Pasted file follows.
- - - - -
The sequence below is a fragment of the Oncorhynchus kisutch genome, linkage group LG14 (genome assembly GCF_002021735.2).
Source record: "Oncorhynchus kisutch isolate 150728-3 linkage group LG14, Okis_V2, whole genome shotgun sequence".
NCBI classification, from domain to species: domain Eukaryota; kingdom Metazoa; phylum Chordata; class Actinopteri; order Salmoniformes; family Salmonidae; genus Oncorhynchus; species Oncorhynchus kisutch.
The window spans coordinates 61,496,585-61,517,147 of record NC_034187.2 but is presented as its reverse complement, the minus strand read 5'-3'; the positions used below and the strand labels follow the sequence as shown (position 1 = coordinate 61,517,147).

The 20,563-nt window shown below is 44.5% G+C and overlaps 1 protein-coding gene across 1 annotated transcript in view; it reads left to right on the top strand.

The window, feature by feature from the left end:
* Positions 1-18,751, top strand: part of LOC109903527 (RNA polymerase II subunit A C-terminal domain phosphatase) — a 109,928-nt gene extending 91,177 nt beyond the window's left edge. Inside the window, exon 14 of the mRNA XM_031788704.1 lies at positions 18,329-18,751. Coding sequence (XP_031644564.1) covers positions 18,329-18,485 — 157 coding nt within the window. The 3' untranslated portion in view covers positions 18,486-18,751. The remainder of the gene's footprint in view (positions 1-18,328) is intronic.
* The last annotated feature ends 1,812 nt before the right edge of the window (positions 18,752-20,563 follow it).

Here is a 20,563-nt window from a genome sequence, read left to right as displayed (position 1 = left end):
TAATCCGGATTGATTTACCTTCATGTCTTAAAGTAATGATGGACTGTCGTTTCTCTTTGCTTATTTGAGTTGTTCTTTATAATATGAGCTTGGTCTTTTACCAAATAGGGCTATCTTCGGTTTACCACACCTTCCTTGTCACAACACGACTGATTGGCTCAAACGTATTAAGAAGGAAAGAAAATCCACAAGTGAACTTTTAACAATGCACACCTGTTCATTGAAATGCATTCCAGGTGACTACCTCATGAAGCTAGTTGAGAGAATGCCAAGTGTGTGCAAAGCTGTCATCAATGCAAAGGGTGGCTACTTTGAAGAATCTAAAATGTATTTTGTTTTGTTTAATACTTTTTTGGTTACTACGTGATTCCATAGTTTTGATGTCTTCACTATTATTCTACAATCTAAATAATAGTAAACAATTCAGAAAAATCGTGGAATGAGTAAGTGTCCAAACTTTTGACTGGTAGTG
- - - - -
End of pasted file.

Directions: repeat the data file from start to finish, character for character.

The sequence below is a fragment of the Oncorhynchus kisutch genome, linkage group LG14 (genome assembly GCF_002021735.2).
Source record: "Oncorhynchus kisutch isolate 150728-3 linkage group LG14, Okis_V2, whole genome shotgun sequence".
NCBI classification, from domain to species: domain Eukaryota; kingdom Metazoa; phylum Chordata; class Actinopteri; order Salmoniformes; family Salmonidae; genus Oncorhynchus; species Oncorhynchus kisutch.
The window spans coordinates 61,496,585-61,517,147 of record NC_034187.2 but is presented as its reverse complement, the minus strand read 5'-3'; the positions used below and the strand labels follow the sequence as shown (position 1 = coordinate 61,517,147).

The 20,563-nt window shown below is 44.5% G+C and overlaps 1 protein-coding gene across 1 annotated transcript in view; it reads left to right on the top strand.

The window, feature by feature from the left end:
* Positions 1-18,751, top strand: part of LOC109903527 (RNA polymerase II subunit A C-terminal domain phosphatase) — a 109,928-nt gene extending 91,177 nt beyond the window's left edge. Inside the window, exon 14 of the mRNA XM_031788704.1 lies at positions 18,329-18,751. Coding sequence (XP_031644564.1) covers positions 18,329-18,485 — 157 coding nt within the window. The 3' untranslated portion in view covers positions 18,486-18,751. The remainder of the gene's footprint in view (positions 1-18,328) is intronic.
* The last annotated feature ends 1,812 nt before the right edge of the window (positions 18,752-20,563 follow it).

Here is a 20,563-nt window from a genome sequence, read left to right as displayed (position 1 = left end):
TAATCCGGATTGATTTACCTTCATGTCTTAAAGTAATGATGGACTGTCGTTTCTCTTTGCTTATTTGAGTTGTTCTTTATAATATGAGCTTGGTCTTTTACCAAATAGGGCTATCTTCGGTTTACCACACCTTCCTTGTCACAACACGACTGATTGGCTCAAACGTATTAAGAAGGAAAGAAAATCCACAAGTGAACTTTTAACAATGCACACCTGTTCATTGAAATGCATTCCAGGTGACTACCTCATGAAGCTAGTTGAGAGAATGCCAAGTGTGTGCAAAGCTGTCATCAATGCAAAGGGTGGCTACTTTGAAGAATCTAAAATGTATTTTGTTTTGTTTAATACTTTTTTGGTTACTACGTGATTCCATAGTTTTGATGTCTTCACTATTATTCTACAATCTAAATAATAGTAAACAATTCAGAAAAATCGTGGAATGAGTAAGTGTCCAAACTTTTGACTGGTAGTG